Polyamine depletion inhibits etoposide-induced NF-kappaB activation in transformed mouse fibroblasts.
ABSTRACT In a previous research, we have shown that adequate levels of polyamines are required in transformed mouse fibroblasts for the correlated activations of MAPK subtypes (ERK and JNK) and caspases induced by etoposide and leading to apoptosis. We report now that the treatment of fibroblasts with etoposide also elicited a progressive and sustained increase of NF-kappaB activation. The DNA binding activity of p65 NF-kappaB subunit was increased up to approximately 4-fold and was accompanied by enhancement of p65 phosphorylation. A two days pre-treatment of fibroblasts with alpha-difluoromethylornithine (DFMO), which caused polyamine depletion, provoked a slight activating effect when given alone, but markedly inhibited the etoposide-induced increases in p65 DNA binding and phosphorylation. The NF-kappaB inhibiting effect of DFMO was prevented by the addition of exogenous putrescine, which restored the intracellular content of polyamines. Selective inhibitors of the etoposide-stimulated MAPK subtypes also reduced NF-kappaB activation. Moreover, pharmacological NF-kappaB inhibition reduced the increase in caspase activity and cell death elicited by etoposide, suggesting that NF-kappaB is involved in signaling to apoptosis. The results of the present study, together with our previous findings, suggest that polyamines play a permissive role in the pathways triggered by etoposide and leading to cell death of fibroblasts, by supporting the activation of MAPKs, NF-kappaB and caspases.
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ABSTRACT: The presence of polyamines is required for the apoptotic program triggered by 2-deoxy-D-ribose (dRib) in HL-60 cells, but their oxidative metabolites does not appear to be involved in the oxidative stress caused by the sugar. The present study points to a relationship between spermidine-induced G1 to S phase transition and the onset of dRib-induced apoptosis. Conversely, the G1 block induced by alpha-difluoromethylornithine (DFMO) is associated with a protective effect against dRib-induced cell suicide. Replenishment of the intracellular spermidine pool by exogenous putrescine and spermidine induces cell cycle progression and restores apoptotic levels. The present data indicate that the induction of cell cycle progression by spermidine is a condition facilitating the activation of the apoptotic process by dRib.Biochemical and Biophysical Research Communications 05/1999; 257(2):460-5. · 2.41 Impact Factor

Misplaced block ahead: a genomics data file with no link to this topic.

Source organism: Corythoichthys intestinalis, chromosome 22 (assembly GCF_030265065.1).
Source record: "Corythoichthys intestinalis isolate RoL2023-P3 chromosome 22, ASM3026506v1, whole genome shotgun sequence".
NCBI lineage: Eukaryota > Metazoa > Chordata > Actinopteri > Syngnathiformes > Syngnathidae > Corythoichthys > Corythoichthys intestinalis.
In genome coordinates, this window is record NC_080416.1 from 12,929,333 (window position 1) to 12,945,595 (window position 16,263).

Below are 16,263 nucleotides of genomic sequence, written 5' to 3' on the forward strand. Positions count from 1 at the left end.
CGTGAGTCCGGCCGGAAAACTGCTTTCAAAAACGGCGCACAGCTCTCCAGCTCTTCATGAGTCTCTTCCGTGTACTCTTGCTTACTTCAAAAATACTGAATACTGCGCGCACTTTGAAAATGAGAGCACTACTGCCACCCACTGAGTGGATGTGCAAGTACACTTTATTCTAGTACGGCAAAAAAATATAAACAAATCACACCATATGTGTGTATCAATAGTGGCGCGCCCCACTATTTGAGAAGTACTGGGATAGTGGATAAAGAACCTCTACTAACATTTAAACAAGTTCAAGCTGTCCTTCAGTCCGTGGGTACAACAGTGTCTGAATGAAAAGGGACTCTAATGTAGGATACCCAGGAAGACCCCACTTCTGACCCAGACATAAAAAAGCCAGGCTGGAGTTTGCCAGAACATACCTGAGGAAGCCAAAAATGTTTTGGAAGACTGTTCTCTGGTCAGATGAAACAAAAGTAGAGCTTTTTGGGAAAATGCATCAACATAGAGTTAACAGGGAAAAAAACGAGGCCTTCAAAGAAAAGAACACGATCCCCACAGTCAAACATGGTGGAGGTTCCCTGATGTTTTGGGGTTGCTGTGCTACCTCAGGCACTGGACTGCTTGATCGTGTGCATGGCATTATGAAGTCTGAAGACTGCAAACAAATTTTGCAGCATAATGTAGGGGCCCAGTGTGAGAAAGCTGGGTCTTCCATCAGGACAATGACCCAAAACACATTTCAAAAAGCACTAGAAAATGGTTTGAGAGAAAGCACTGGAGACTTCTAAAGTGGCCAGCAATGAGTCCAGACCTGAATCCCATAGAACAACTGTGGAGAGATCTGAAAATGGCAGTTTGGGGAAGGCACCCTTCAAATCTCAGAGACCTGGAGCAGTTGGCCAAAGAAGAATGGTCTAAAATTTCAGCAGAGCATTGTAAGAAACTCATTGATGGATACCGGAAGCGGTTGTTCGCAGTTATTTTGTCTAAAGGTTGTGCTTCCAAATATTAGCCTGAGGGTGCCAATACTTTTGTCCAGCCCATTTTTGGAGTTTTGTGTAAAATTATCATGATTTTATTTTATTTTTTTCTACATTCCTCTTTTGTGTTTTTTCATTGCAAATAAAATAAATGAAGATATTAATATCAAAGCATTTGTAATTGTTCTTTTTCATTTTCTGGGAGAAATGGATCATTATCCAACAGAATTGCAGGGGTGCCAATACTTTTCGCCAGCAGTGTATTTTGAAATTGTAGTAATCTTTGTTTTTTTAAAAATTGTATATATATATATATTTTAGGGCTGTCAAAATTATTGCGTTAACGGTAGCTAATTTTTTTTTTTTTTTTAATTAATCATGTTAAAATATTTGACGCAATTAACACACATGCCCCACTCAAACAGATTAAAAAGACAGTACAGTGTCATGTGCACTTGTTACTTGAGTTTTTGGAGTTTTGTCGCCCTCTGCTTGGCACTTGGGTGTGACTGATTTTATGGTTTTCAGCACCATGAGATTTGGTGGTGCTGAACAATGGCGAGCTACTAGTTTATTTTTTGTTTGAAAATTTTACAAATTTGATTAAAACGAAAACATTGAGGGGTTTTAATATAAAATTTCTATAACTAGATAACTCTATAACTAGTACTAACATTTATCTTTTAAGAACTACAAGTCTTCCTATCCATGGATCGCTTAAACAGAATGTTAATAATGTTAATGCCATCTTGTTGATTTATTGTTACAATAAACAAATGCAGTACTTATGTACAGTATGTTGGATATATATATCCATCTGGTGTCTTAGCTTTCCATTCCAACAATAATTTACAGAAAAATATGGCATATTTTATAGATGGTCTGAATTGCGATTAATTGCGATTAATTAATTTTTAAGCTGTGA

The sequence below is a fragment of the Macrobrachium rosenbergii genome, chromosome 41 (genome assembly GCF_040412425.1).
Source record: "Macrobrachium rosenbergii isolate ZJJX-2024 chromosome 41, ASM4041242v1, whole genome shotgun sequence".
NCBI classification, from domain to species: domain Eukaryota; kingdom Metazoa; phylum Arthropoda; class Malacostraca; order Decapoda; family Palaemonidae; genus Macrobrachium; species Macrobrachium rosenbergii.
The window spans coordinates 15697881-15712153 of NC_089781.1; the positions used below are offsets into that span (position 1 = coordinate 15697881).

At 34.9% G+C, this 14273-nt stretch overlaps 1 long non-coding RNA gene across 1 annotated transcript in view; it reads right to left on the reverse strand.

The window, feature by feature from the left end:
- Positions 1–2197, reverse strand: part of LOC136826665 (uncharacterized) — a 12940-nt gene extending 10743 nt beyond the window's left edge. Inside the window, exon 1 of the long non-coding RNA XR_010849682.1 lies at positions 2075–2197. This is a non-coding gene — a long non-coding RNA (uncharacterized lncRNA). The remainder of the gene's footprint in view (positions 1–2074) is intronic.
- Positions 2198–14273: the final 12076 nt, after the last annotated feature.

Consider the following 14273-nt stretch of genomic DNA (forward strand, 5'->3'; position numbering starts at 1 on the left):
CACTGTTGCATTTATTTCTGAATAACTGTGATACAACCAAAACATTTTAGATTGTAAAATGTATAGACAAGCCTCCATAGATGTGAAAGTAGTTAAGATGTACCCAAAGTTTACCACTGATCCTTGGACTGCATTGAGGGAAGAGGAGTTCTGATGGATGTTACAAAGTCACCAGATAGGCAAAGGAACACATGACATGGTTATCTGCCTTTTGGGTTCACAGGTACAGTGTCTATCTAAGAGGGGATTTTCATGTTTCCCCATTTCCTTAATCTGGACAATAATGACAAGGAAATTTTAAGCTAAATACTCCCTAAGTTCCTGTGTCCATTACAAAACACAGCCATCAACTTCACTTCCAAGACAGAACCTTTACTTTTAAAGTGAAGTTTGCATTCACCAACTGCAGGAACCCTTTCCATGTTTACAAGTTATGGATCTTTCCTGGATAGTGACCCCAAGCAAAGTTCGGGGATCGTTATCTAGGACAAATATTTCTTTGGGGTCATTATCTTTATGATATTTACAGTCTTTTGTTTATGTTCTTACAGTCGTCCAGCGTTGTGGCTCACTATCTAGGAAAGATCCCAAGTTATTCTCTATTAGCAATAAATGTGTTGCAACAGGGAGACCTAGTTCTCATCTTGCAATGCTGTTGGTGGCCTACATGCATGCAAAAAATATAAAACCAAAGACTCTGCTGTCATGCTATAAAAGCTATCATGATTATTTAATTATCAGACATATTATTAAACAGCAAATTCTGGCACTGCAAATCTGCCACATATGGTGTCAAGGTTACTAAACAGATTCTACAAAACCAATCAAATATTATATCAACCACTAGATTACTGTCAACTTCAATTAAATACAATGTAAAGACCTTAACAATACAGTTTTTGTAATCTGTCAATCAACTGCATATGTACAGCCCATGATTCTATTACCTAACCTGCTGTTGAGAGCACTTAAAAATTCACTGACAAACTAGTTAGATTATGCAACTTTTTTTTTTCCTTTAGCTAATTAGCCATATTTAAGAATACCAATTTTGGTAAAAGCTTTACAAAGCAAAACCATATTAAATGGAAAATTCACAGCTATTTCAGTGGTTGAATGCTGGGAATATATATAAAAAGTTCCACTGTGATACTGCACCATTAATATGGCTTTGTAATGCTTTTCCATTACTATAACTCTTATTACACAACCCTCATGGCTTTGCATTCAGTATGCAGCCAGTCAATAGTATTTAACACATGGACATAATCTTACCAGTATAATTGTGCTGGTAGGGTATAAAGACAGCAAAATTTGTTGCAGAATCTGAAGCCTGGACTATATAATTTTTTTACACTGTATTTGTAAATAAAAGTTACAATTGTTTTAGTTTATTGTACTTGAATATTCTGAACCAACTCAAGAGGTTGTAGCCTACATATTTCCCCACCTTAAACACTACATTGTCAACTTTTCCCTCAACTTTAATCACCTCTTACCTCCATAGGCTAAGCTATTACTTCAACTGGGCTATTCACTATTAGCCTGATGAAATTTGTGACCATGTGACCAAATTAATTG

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ABSTRACT: The natural polyamines -putrescine, spermidine, and spermine- are essential for cell growth and differentiation. Polyamines are involved in several gene regulatory functions, although their mechanism(s) of action has not been elucidated. We investigated the role of polyamines in the function of NF-kappa B and estrogen receptor-alpha (ER alpha), two transcription factors implicated in breast cancer cell proliferation and cell survival, using MCF-7 breast cancer cells. We found that spermine facilitated the binding of ER alpha and NF-kappa B to estrogen response element (ERE)- and NF-kappa B response element (NRE), respectively, and enhanced ER alpha-mediated transcriptional activation in transient transfection experiments. We also found that the association of the co-regulatory protein CBP/p300 with ER alpha and NF-kappa B was increased by spermine treatment of MCF-7 cells. Spermine also increased the nuclear translocation of NF-kappa B compared to the control. In contrast, treatment of MCF-7 cells with polyamine analogs, BE-3-4-3 and BE-3-3-3, resulted in transcriptional inhibition of both ERE- and NRE-driven reporter plasmids. In addition, polyamine analogs inhibited the association of ER alpha and NF-kappa B with CBP/p300 and were unable to facilitate nuclear translocation of NF-kappa B. APO-BRDU assay demonstrated that polyamine analogs induced apoptosis, with a loss of the anti-apoptotic protein Bcl-2. These data show a gene regulatory function of polyamines involving transcriptional activation of ER alpha and NF-kappa B, potentially leading to the up-regulation of genes involved in breast cancer cell proliferation. Our results with BE-3-4-3 and BE-3-3-3 suggest that down-regulation of ER alpha- and NF-kappa B-regulated genes is a possible mechanism for the action of polyamine analogs in inducing apoptosis of breast cancer cells.Oncogene 04/2001; 20(14):1715-29. · 7.36 Impact Factor